Antennahead, Chesterton was an odd duck in many ways. But he's a great read. His comment on teaching methods that seek to explain the reason for the subject in detail to students goes along these lines: "explain to your 5th grader how important a mastery of math is, and see if you don't unlock his hidden desire to do long division." He's a hoot, and counted as friends both sides of the political spectrum.
Very interesting quote. I, for one, prefer to continue to make mistakes. It is through making mistakes and recognizing as such, that I learn. Learning is a good thing, I think.
Preventing the correction of mistakes sounds like a definition of Evil.... or perhaps I'm just taking all this too far out of context.
A very interesting thread on our schools. Personally, I believe all of California's school problems start and end in Sacramento. Everything else downstream is merely following the laws put in place by Sacramento politicians and schools doing what they can do to avoid being sued. If a student happens to learn something in the middle of this, consider it a success.
MLED, this is a reply to your comment starting "Bob.... With". Hard to follow these threads sometime. Is conservatism or religion really an issue here? I had not meant to venture there, because as soon as someone who labels themselves a "vole" agrees with someone who labels themselves a "squirrel" that the educational system is a problem for both, then they can set aside the question of their respective diets and address educational issues. Burke and Kirk are two of a long line of worth thinkers; I cannot claim to agree with them in depth; I cannot say that I am more than familiar with them in bits and pieces. In any event, I prefer to define both my religion and my politics myself, using the labels "conservative" and "Christian" as close enough for these threads. But it simply isn't true that the majority of conservatives or religious men are intent on a dumbing-down of the educational system. What could the motive for such a thing be?. (I suspect that this response is hopelessly out of order in the discussion; it seems to be followed by a comment by MLED that was there before I wrote this... oh well...
"Political jabber" is inescapable, because so much of human activity falls into the realm of politics, as opposed, say, into the realm of network theory. Our solutions to problems are often predicated upon our political leanings. This is especially clear in a discussion such as this one. The notion here is that public schools are lacking in some areas. Also, people here seem to want effective and efficient schools. But solutions, when they are propounded, may not be agreeable to all, since all may not agree on the concrete goals to be attained. For an interesting and amusing take on how and why conservatives and liberals can seem to want the same thing, but disagree on the means, read G. K. Chesterton's "What's Wrong with the World". Free at Gutenberg. Be warned, Chesterton had no preconceived notions. A quote: "The whole modern world has divided itself into Conservatives and Progressives. The business of Progressives is to go on making mistakes. The business of the Conservatives is to prevent the mistakes from being corrected."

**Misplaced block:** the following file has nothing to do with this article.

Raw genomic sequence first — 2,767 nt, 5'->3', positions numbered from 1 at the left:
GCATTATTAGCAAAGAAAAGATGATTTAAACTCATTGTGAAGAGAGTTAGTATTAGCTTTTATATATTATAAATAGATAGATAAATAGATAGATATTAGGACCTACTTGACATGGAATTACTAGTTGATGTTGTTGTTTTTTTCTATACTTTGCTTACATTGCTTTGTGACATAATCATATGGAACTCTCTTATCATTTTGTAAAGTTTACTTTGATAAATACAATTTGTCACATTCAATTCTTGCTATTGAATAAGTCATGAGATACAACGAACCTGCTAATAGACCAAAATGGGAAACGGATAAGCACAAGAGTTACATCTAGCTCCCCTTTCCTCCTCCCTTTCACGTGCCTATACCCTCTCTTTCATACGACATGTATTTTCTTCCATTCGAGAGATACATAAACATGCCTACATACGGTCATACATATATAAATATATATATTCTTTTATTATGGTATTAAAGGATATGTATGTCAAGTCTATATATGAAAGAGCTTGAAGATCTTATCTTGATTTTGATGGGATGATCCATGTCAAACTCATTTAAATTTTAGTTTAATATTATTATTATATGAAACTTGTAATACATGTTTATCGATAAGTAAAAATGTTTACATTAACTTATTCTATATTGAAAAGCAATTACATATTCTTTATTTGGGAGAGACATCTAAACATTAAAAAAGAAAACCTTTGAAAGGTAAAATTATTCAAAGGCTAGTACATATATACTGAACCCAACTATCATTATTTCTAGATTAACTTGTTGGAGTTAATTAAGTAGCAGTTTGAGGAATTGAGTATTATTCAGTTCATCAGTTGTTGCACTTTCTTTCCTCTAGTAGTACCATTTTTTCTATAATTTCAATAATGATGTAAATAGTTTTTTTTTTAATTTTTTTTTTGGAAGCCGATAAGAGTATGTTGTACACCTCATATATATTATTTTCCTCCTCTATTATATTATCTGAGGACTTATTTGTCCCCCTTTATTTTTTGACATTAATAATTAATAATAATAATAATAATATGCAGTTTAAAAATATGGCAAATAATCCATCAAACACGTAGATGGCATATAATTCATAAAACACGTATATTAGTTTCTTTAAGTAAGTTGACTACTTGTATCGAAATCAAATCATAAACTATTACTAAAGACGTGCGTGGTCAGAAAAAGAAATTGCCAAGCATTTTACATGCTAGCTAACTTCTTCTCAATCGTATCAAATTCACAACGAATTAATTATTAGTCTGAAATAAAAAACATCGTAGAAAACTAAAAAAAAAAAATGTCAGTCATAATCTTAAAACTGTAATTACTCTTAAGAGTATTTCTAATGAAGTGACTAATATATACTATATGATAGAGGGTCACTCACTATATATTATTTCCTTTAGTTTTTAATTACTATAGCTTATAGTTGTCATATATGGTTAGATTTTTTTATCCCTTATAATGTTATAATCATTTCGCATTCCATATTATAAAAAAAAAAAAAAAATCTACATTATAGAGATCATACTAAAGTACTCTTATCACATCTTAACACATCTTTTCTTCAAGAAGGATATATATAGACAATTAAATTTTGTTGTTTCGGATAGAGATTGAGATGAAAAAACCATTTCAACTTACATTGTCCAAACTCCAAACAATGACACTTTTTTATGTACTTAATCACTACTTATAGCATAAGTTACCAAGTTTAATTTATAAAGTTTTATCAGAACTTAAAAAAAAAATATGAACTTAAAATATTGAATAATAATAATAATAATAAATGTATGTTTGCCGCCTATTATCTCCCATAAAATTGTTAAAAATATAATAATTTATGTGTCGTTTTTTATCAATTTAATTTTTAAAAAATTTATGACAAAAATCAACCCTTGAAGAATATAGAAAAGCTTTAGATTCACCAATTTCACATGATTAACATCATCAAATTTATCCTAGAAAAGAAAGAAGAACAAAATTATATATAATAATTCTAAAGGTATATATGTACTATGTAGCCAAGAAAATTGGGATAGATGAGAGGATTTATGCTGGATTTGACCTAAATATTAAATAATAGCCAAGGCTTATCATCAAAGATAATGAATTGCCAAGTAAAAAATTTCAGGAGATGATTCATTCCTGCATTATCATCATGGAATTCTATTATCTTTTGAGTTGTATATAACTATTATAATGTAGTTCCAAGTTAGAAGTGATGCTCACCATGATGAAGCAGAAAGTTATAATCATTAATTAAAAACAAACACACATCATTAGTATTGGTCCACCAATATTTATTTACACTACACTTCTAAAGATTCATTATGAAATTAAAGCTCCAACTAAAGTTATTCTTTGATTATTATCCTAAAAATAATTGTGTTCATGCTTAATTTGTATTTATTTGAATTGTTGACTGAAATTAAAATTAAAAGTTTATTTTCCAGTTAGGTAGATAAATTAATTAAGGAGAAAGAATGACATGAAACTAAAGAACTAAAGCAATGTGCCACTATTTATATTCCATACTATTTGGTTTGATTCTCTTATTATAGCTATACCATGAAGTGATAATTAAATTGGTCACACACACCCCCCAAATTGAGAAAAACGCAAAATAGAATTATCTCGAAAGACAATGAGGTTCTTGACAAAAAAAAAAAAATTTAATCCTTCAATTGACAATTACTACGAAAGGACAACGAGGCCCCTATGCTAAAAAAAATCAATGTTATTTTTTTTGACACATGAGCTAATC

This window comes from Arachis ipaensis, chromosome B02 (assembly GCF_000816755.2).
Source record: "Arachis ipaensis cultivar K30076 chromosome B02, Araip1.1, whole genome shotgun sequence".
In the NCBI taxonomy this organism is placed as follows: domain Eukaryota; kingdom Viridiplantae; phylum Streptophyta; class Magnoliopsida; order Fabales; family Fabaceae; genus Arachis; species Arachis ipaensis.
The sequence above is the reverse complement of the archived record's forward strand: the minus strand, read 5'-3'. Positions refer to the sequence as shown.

It's fair to speculate that education 50-100 years from now will differ greatly from our current model.
In the US we tend to view this prospect as something that will spring from this country. But it is becoming clear even now, that the US will be just one of dozens of countries who will shape the tools and future of education. It may or may not turn out to be a major contributor.
However we should prepare to anticipate what changes may take place and adapt when they do. Perhaps one day we will even find a way to reverse our current tendency to substitute political jabber for genuine constructive activity in fields of this kind.
David Patterson, known for his pioneering research that led to RAID, clusters and more, is part of a team at UC Berkeley that recently made its RISC-V processor architecture an open source hardware offering. We talk with Patterson and one of his colleagues behind the effort about the opportunities they see, what new kinds of designs they hope to enable and what it means for today’s commercial processor giants such as Intel, ARM and Imagination Technologies.